Everybody needs to calm the **** down. Indian cricket is not in crisis.
The loss to Bangladesh hurts. Of course, it does. But if you seriously thought this day would never come, you don’t understand sport.
India were minnows once too. Former India captain Nari Contractor told me India were christened the “Dull Dogs of Cricket” after losing 5-0 away to England in 1959. A dozen years later, India beat England 1-0 in a three Test series in England. The wheel is supposed to turn.
Bangladesh is a side on the up and are playing with greater ferocity and self belief than ever before. They were on a high after sweeping Pakistan 3-0. They were playing at home. They outplayed and outthought India in every department. We should be giving them more credit.
Yes, India should not have not lost so tamely but we should have a little sympathy for the India players too. This is the same team that made the semi-finals of the 2015 World Cup just three months ago. The same team that won seven games in a row before losing to eventual champions Australia. They haven’t become a bad team in 90 days.
While none of them chose to opt out of the tour, fatigue was clearly evident even before India captain MS Dhoni explicitly said so after the second ODI. And we should be listening. India’s scheduling has become a player’s nightmare. There is simply no downtime for most of them. The only reason Virat was able to work on his batting after the England Test series in 2014 was because the Royal Challengers Bangalore did not qualify for the Champions League last year. Had they done so, Kohli probably doesn’t make four centuries in four Tests in Australia. He would still be nicking the new ball to slip.
Playing sport at the highest level is both physically and mentally exhausting. Body and mind need time to recover. If they don’t get it, performances will suffer. That is every bit as inevitable as death and taxes.
The IPL versus country debate is also a forced debate. Would anyone watch the IPL if India’s stars opted out? That’s a rhetorical question. You don’t need to answer it. The IPL is also Indian cricket’s cash cow and has made the sport a lucrative career option for hundreds more players than before. To expect players not to show up for it is to expect them to go against their own self interest.
Besides, it isn’t as if players weren’t fatigued in the IPL either. One look at how the Australians performed would tell you that.
The case of Dhoni’s captaincy is a harder one to tackle. Unlike in Tests, Dhoni has been a canny one-day captain, able to construct a controlled narrative within the limits of the 50-over game. It is where he is most at home and his record stands up against the best in the world.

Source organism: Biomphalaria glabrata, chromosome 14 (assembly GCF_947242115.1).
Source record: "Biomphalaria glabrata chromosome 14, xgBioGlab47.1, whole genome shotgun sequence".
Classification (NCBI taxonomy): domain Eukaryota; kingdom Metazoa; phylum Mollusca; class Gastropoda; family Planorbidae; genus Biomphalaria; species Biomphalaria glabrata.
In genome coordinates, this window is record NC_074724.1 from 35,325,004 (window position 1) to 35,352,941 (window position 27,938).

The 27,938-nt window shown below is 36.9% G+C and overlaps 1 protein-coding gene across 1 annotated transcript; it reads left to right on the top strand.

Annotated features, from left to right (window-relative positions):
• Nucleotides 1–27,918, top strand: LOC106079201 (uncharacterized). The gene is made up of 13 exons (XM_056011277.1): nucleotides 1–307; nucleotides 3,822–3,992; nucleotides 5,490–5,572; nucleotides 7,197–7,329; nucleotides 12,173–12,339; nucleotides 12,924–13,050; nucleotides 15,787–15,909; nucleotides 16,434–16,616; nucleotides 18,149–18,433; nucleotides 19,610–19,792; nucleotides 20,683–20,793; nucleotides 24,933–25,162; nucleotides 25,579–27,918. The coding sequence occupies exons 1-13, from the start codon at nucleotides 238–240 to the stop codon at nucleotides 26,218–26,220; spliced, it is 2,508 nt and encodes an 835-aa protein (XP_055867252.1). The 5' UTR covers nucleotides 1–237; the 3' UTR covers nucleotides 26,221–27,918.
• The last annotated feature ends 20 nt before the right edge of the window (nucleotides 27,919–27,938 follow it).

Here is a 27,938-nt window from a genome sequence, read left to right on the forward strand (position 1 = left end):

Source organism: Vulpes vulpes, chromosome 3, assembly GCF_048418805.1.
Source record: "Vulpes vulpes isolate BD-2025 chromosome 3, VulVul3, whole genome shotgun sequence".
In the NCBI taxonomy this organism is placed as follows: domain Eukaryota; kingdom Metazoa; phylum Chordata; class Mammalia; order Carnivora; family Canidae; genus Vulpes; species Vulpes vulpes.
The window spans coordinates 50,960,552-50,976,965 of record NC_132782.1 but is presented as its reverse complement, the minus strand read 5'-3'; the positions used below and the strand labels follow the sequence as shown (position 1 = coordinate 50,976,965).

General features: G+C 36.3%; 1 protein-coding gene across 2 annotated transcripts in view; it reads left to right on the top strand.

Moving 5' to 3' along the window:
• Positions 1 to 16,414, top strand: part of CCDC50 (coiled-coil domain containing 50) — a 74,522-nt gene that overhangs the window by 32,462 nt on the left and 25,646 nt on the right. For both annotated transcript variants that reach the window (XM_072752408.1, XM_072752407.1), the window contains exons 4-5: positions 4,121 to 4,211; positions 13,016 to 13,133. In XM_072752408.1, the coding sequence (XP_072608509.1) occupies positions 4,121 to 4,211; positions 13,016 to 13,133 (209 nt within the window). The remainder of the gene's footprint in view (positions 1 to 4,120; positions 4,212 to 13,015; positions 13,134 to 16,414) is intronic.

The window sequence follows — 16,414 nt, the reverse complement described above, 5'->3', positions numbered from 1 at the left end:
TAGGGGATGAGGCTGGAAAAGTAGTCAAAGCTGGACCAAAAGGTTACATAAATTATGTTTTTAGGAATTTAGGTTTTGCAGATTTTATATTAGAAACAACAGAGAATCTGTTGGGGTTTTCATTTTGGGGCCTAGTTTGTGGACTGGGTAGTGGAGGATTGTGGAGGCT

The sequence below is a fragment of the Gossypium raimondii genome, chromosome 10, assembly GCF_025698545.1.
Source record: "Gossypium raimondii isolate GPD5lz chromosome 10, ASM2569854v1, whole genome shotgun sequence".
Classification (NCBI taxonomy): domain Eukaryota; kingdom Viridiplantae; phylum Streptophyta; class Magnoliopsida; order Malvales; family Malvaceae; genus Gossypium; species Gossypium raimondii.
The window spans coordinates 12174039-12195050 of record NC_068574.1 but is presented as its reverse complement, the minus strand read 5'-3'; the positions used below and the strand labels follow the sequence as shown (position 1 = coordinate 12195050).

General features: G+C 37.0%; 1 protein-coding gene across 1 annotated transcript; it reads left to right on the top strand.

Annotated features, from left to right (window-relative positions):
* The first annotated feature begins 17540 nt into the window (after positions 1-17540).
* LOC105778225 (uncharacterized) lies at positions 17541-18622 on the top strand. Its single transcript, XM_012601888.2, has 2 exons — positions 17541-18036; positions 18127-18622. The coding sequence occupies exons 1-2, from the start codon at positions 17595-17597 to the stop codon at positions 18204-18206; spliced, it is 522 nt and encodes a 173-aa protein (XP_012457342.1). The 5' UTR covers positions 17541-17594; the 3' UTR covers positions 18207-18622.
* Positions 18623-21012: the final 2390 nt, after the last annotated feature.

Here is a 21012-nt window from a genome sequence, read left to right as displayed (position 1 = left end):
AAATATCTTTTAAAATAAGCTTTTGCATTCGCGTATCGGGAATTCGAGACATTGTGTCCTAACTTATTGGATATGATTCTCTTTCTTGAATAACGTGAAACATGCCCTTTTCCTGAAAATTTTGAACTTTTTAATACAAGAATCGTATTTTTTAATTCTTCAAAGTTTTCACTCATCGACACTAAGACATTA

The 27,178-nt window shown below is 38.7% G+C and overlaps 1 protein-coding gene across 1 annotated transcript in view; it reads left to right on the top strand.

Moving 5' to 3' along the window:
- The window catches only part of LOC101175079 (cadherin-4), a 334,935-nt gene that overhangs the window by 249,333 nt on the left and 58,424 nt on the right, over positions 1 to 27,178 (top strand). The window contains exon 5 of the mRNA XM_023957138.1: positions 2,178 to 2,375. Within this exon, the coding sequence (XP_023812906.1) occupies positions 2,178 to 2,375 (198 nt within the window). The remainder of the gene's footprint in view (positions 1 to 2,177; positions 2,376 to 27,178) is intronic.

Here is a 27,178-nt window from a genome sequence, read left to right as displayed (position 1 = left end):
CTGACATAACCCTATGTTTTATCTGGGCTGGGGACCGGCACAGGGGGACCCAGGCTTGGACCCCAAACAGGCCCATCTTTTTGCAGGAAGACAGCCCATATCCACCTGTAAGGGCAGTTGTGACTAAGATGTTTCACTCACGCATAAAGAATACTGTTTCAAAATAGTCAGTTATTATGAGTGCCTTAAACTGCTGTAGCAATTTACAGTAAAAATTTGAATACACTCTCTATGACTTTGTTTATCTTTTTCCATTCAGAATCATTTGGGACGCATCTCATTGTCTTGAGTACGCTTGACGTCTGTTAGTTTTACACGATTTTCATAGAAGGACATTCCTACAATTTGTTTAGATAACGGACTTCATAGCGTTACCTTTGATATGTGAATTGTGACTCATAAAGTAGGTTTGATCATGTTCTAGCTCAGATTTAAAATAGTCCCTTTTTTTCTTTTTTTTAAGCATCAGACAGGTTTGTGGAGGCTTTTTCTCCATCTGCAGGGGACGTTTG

But the cracks are clearly showing. As Ashish Magotra wrote yesterday for Firstpost, Dhoni inspires more questions than answers. At the post-match press conference on Sunday, India’s ODI captain said he never wanted the captaincy, that the responsibility was given to him but you could see that questions about his leadership rankled. Dhoni is normally able to laugh off the media but he was clearly feeling the strain this time.
He has looked so out of sorts on this tour that Bishen Singh Bedi, the great left-arm spinner, jokingly suggested Dhoni should take to yoga to find his bliss again.
And Chanchal Bhattacharya, Dhoni’s former coach, suggested all is not well in the Indian dressing room and that there is a lot of pressure on Dhoni, though he admitted he had not spoken to Dhoni about it.
Former India captain Sourav Ganguly said Dhoni’s comments about stepping down were made in the heat of the moment and that we should not take them seriously. “He was upset after the defeat. Leave it there. Everybody has to sit together and think. Don't put MS Dhoni down, he has a terrific record in One dayers. Give respect to him.”
Ganguly is right in so far as everyone needs to sit together and have a chat and that Dhoni’s record has earned him the benefit of the doubt. But Dhoni isn’t indispensable. Eventually, all captains are replaced. If Dhoni is feeling the pressure, and if there is a difference between the way the team wants to play and the way he wants the team to play, it might be wise to step aside and let Kohli take over.That would give Kohli plenty of time before the 2019 World Cup to get the team to play his way.
Dhoni’s form has also been trending downwards over the last two and a half years. In 2013, he averaged 62.75 from 20 innings with a strike-rate of 96.04. In 2015, he is averaging 39.88 from 11 innings with a strike-rate of 81.96. Still healthy numbers, to be sure, but not what he used to be.
Perhaps a lessening of responsibilities would revitalise Dhoni's batting and keeping. He would still be around to offer Kohli advice, much as Sachin Tendulkar and Rahul Dravid did for him after he took over as Test captain. It’s hard to see how that would hurt Indian cricket.
Updated Date: Jun 23, 2015 15:19:50 IST